The Salisbury attack has sent relations between London and Moscow to Cold War-style lows.
On Wednesday, British Foreign Secretary Boris Johnson said it was “emetic” — vomit-inducing — that Putin is rejoicing over hosting the World Cup soccer tournament this summer. Russia responded that Johnson was “poisoned with venom of malice and hate.”
Johnson also said Russia’s hosting of the June 14-July 15 tournament could be compared to the 1936 Olympics, which was used as propaganda exercise by Nazi Germany.
Putin’s spokesman Dmitry Peskov called the comparison an “utterly disgusting statement which is unworthy of a foreign minister of any country.” He called Johnson’s words “insulting and unacceptable.”


‘Don’t cry’: Celebration trumps pain at funeral for New Zealand terror attack victim

Updated 44 sec ago
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‘Don’t cry’: Celebration trumps pain at funeral for New Zealand terror attack victim

  • Nabi was the man who unknowingly opened the door to his killer at the city’s Al Noor mosque, reportedly welcoming him with the words “Hello Brother”
  • That was the memory those laying him to rest wanted to broadcast on Thursday

CHRISTCHURCH: Heads bowed, their hair covered by black headscarves, female family members of Mohemmed Daoud Nabi gently wept as they approached his body until a fellow mourner called out “Don’t cry.”
It was a refrain heard repeatedly throughout the short, emotional funeral for 71-year-old Nabi, one of 50 people slain by a white supremacist gunman in Christchurch last Friday during a live broadcast rampage that caused global revulsion.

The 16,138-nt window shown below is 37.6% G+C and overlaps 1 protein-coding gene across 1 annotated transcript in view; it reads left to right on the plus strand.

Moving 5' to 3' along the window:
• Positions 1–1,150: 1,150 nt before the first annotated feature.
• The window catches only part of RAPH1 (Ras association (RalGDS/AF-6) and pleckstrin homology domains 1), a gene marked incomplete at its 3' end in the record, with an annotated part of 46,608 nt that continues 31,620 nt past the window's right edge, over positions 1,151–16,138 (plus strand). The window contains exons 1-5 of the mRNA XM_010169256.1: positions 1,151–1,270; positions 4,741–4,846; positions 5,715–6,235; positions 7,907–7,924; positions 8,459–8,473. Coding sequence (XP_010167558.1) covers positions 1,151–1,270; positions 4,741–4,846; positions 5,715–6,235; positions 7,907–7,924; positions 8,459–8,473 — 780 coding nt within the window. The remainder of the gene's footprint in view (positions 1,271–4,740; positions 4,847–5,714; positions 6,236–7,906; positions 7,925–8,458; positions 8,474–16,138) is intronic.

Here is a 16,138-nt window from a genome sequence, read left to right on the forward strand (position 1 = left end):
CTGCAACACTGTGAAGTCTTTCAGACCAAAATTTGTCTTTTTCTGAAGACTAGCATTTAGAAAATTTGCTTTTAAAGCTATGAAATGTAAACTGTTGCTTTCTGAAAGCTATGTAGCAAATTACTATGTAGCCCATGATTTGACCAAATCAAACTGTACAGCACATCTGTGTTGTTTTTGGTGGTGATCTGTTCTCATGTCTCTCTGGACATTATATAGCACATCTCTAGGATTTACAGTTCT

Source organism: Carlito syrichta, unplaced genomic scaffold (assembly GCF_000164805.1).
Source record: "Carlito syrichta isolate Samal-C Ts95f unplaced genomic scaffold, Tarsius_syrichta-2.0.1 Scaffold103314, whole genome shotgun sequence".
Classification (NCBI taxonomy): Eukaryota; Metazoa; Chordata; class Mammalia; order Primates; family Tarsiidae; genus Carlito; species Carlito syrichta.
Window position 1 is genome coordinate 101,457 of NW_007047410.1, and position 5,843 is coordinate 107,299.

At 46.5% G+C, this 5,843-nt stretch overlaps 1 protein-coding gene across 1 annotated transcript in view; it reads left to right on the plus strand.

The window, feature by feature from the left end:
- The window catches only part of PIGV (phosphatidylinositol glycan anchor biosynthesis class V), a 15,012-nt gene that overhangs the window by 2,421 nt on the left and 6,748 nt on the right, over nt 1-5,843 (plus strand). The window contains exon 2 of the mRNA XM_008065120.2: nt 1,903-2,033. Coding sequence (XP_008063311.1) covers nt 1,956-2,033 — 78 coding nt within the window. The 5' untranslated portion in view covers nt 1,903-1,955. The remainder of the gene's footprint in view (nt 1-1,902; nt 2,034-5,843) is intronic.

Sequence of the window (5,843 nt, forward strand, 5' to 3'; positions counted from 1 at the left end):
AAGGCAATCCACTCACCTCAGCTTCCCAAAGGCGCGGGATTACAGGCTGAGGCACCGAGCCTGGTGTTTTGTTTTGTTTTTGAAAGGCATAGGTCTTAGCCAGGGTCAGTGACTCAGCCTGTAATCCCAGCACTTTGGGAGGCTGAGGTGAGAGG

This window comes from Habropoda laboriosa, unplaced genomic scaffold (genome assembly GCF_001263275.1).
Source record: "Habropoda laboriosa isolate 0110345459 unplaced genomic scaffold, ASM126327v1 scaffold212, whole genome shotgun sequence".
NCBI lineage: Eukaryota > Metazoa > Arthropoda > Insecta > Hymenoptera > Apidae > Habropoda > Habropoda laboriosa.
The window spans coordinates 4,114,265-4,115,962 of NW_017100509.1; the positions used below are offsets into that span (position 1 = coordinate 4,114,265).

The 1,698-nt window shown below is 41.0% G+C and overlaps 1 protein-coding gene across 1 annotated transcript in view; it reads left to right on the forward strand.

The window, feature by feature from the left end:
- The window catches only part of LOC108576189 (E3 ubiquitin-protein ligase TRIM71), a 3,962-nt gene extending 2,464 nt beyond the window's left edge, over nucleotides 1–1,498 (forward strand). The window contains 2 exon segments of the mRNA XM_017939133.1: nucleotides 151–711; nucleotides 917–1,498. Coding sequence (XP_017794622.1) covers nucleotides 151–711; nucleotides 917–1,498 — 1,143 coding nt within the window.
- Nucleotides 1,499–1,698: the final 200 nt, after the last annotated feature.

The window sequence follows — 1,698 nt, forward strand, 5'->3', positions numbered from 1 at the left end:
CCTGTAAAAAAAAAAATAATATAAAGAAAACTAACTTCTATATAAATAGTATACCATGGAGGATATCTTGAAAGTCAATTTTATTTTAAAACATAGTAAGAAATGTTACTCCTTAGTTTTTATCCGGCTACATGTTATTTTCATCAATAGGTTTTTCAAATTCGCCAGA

Those bidding farewell to the septuagenarian were determined to send out a message. This was a day of celebration, not of loss.
Nabi was the man who unknowingly opened the door to his killer at the city’s Al Noor mosque, reportedly welcoming him with the words “Hello Brother.”
And that was the memory those laying him to rest wanted to broadcast on Thursday.
Huddled together under a marquee on a grey and blustery day, Nabi’s sons recited prayers in Dari and Arabic as the former head of their family lay in a wooden casket at their feet.
“Those who live abroad and die or killed there will go to paradise,” one of the sons said, a reference to Nabi’s journey two decades before from war-torn Afghanistan to his adopted homeland New Zealand.
“He was killed in a mosque in a house of God. He was a true servant. He was a pious person,” he added.
After prayers mourners carefully lifted the casket aloft and carried Nabi toward the newly dug grave at Memorial Park Cemetery, one of dozens for victims of the massacre.
Those gathered were a reflection of the breadth of the community affected by Friday’s massacre, Muslims and non-Muslims alike, bikers, refugees, young families — all touched by Nabi and the warmth he showed.
Some held placards advocating peace and tolerance. Some sported those now two ubiquitous words: “Hello Brother.”
As Nabi’s body, wrapped in white cloth, neared the grave, quietness descended over the crowd. Family and close friends then gathered to pour earth from plastic buckets into the open casket.
Stretching out across the cemetery were row upon row of empty graves still waiting to be filled in the coming days.
It was a stark reminder of the sheer scale of the killings, 50 dead among a small, tight-knit community in a town with a population of some 350,000 people.
Yet the mood in the compound remained joyous and steered away from despair.
Heavily tattooed biker gang members mingled with men wearing Afghan dress, non-Muslims and smartly dressed community leaders, embracing, sharing memories and stories.
A long line of mourners took turns to hug Nabi’s sons.
“I’m happy because he went straight to Jannah (paradise),” Omar Nabi said. “The gunman didn’t even know he opened the gates to heaven for my dad.
“He is laughing at him and smiling at us... Have you ever congratulated anybody for a death? This is the time and this is the place. Don’t cry. Don’t be sad. Congratulations. Your father made it to heaven.”